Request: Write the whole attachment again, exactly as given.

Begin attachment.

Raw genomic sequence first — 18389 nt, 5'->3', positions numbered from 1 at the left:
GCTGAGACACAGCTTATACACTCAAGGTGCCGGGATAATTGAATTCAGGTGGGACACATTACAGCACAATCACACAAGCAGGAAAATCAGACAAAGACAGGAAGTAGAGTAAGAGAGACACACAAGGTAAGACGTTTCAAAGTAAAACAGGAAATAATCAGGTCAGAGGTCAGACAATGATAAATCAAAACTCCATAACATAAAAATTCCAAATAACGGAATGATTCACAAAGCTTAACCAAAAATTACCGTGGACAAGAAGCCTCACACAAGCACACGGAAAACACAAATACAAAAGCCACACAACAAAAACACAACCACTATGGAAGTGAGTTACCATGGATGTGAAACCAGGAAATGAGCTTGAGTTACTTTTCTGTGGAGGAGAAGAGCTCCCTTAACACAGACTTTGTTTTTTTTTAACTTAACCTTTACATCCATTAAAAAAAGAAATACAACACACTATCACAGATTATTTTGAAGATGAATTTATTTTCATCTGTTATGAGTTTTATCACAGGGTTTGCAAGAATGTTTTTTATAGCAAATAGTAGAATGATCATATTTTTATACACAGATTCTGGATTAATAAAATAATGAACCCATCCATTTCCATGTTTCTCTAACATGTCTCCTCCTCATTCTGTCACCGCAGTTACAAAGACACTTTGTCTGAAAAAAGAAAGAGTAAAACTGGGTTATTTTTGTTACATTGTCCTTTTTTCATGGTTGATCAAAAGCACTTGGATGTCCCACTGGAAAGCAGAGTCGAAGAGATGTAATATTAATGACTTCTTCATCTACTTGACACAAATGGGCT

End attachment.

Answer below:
Raw genomic sequence first — 18389 nt, 5'->3', positions numbered from 1 at the left:
GCTGAGACACAGCTTATACACTCAAGGTGCCGGGATAATTGAATTCAGGTGGGACACATTACAGCACAATCACACAAGCAGGAAAATCAGACAAAGACAGGAAGTAGAGTAAGAGAGACACACAAGGTAAGACGTTTCAAAGTAAAACAGGAAATAATCAGGTCAGAGGTCAGACAATGATAAATCAAAACTCCATAACATAAAAATTCCAAATAACGGAATGATTCACAAAGCTTAACCAAAAATTACCGTGGACAAGAAGCCTCACACAAGCACACGGAAAACACAAATACAAAAGCCACACAACAAAAACACAACCACTATGGAAGTGAGTTACCATGGATGTGAAACCAGGAAATGAGCTTGAGTTACTTTTCTGTGGAGGAGAAGAGCTCCCTTAACACAGACTTTGTTTTTTTTTAACTTAACCTTTACATCCATTAAAAAAAGAAATACAACACACTATCACAGATTATTTTGAAGATGAATTTATTTTCATCTGTTATGAGTTTTATCACAGGGTTTGCAAGAATGTTTTTTATAGCAAATAGTAGAATGATCATATTTTTATACACAGATTCTGGATTAATAAAATAATGAACCCATCCATTTCCATGTTTCTCTAACATGTCTCCTCCTCATTCTGTCACCGCAGTTACAAAGACACTTTGTCTGAAAAAAGAAAGAGTAAAACTGGGTTATTTTTGTTACATTGTCCTTTTTTCATGGTTGATCAAAAGCACTTGGATGTCCCACTGGAAAGCAGAGTCGAAGAGATGTAATATTAATGACTTCTTCATCTACTTGACACAAATGGGCT